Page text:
The acronym FOMO (fear of missing out) has become increasingly common in the financial universe. But beyond the meme value of this buzzword, investors and traders may want to guard against this potentially dangerous state of mind.

Moreover, market data suggests that the basis for FOMO in the financial markets is likely overstated, as well. But before diving into that research, here’s a quick review of FOMO’s origins.

FOMO in the modern lexicon started out as a social anxiety, essentially stemming from a feeling or perception that others are having more fun, living better lives or experiencing better things. FOMO is founded in a sense of envy and can have a negative impact on one’s self-esteem—among other negatives.

The psychology behind FOMO has likely existed for centuries, but the term was first coined in 1996 by the marketing strategist Dr. Dan Herman. Interest and academic research into this psychological phenomenon has expanded significantly in recent years, in large part due to the rising influence of social media in people’s lives.

These days, most netizens can instantly access the life and times of the rich and famous, a situation that has undoubtedly contributed to rising feelings of jealousy and envy—especially for heavy users of social media.

Given that background, it’s no great surprise that FOMO has carried over into the financial markets. And while that occurred long ago, the digital age has likewise increased the delivery speed—and depth—of potentially envious market data and narratives.

Considering that the primary goal of investing and trading is to make money, it’s easy to see how investors and traders in the modern financial markets might be particularly susceptible to the “fear of missing out.”

But much like other emotion-based decision making in the financial markets, investors and traders should be careful to guard against the potential negatives associated with FOMO. This is especially true for market participants that have already found consistent success utilizing a more disciplined approach in the markets.

Given the stratospheric gains in the cryptocurrency markets in recent years, this asset class has been especially pertinent to the FOMO phenomenon. Those that bought a cryptocurrency such as Bitcoin when it was trading for less than a penny have obviously been on the right side of that trade. The same goes for Gamestop (GME), and more recently, AMC Entertainment (AMC).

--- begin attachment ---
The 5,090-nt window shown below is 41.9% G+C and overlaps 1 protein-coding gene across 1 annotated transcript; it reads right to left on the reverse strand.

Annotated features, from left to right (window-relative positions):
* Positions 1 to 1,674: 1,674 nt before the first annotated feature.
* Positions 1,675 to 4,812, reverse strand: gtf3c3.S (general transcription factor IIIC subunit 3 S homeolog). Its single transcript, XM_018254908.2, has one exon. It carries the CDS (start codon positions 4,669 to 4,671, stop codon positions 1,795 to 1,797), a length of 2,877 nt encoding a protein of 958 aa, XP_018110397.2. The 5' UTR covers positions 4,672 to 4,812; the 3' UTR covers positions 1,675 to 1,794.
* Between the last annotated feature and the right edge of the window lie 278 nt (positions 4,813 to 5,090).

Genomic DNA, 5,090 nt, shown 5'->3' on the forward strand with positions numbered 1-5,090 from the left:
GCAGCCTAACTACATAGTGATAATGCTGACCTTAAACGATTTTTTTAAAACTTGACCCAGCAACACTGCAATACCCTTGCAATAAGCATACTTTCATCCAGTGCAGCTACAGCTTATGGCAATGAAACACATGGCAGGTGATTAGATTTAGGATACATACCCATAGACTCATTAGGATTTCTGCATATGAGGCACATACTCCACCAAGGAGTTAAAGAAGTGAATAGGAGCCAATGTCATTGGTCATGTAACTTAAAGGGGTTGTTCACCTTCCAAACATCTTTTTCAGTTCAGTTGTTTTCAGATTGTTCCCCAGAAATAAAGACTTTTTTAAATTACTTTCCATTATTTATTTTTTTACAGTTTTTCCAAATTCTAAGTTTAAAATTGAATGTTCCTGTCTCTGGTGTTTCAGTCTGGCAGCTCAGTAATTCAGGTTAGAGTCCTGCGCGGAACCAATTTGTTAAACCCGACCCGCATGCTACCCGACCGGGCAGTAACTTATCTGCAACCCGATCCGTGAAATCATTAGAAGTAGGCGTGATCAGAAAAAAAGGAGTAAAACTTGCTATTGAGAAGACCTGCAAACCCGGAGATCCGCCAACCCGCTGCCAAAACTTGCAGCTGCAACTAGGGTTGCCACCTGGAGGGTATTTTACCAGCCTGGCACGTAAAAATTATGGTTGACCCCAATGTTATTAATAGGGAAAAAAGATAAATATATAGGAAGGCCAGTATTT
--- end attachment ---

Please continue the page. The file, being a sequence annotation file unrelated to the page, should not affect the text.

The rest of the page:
However, one can also easily see how a FOMO-driven trader that purchased Bitcoin for more than $60,000/coin at the peak of the recent frenzy might be far less pleased with their decision-making. Especially considering that Bitcoin is currently trading closer to $32,000/coin.

The reality is that the best financial opportunities usually exist before they are picked up by the mainstream media. Usually, but not always.

Likewise, back when Bitcoin was trading for less than a penny, there were plenty of other highly attractive investment opportunities available—not just Bitcoin. And those arguably carried a lot less risk, which is an important consideration that often gets overlooked.

The reality is that investment opportunities which produce extreme gains (like Bitcoin) are fairly rare, a point that was demonstrated via new research conducted by the tastytrade financial network.

Sampling more than 1,000 underlyings from a variety of asset classes, tastytrade found that the returns over the last year for the “average” asset were much more limited as compared to those select few with stratospheric gains, and get covered so frequently by the mainstream media.

As shown below, the data reveals that the “average” investment over the last 12 months produced attractive (though less flashy) returns, with much less associated volatility (i.e. risk).

In the end, the above data helps demonstrate that much like social FOMO, the “fear of missing out” in the financial markets is based on the internalization of flawed norms, driven by a select few narratives that aren’t representative of the average.

Over the long term, the most prudent course for most investors and traders—depending on their unique market outlook, approach and risk profile—is probably to stick with a disciplined, systematic approach that produces consistent, repeatable results.

To learn more about a systematic approach to trading and investing, readers may want to review a previous episode of Everyday Trader on the tastytrade network. More information on tastytrade’s recent FOMO research is available via this episode of Market Measures.

For updates on everything moving the markets, readers can also tune into TASTYTRADE LIVE—weekdays from 7 a.m. to 4 p.m. CST.

Sage Anderson is a pseudonym. He’s an experienced trader of equity derivatives and has managed volatility-based portfolios as a former prop trading firm employee. He’s not an employee of Luckbox, tastytrade or any affiliated companies. Readers can direct questions about this blog or other trading-related subjects, to